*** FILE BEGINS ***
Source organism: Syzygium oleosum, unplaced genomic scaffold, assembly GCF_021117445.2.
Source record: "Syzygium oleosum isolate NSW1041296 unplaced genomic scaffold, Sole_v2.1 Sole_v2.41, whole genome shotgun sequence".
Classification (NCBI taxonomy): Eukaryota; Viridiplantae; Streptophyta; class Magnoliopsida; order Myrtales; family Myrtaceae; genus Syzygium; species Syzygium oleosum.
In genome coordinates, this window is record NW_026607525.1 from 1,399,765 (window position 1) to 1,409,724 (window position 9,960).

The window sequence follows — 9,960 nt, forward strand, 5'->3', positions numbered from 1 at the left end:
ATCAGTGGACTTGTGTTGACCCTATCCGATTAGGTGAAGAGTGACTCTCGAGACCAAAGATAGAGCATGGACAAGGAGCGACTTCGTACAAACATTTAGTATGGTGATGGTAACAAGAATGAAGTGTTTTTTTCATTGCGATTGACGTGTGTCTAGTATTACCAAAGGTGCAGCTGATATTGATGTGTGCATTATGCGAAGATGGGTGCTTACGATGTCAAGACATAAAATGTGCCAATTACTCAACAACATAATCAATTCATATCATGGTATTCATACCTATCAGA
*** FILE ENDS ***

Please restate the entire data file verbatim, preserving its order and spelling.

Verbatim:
Source organism: Syzygium oleosum, unplaced genomic scaffold, assembly GCF_021117445.2.
Source record: "Syzygium oleosum isolate NSW1041296 unplaced genomic scaffold, Sole_v2.1 Sole_v2.41, whole genome shotgun sequence".
Classification (NCBI taxonomy): Eukaryota; Viridiplantae; Streptophyta; class Magnoliopsida; order Myrtales; family Myrtaceae; genus Syzygium; species Syzygium oleosum.
In genome coordinates, this window is record NW_026607525.1 from 1,399,765 (window position 1) to 1,409,724 (window position 9,960).

The window sequence follows — 9,960 nt, forward strand, 5'->3', positions numbered from 1 at the left end:
ATCAGTGGACTTGTGTTGACCCTATCCGATTAGGTGAAGAGTGACTCTCGAGACCAAAGATAGAGCATGGACAAGGAGCGACTTCGTACAAACATTTAGTATGGTGATGGTAACAAGAATGAAGTGTTTTTTTCATTGCGATTGACGTGTGTCTAGTATTACCAAAGGTGCAGCTGATATTGATGTGTGCATTATGCGAAGATGGGTGCTTACGATGTCAAGACATAAAATGTGCCAATTACTCAACAACATAATCAATTCATATCATGGTATTCATACCTATCAGA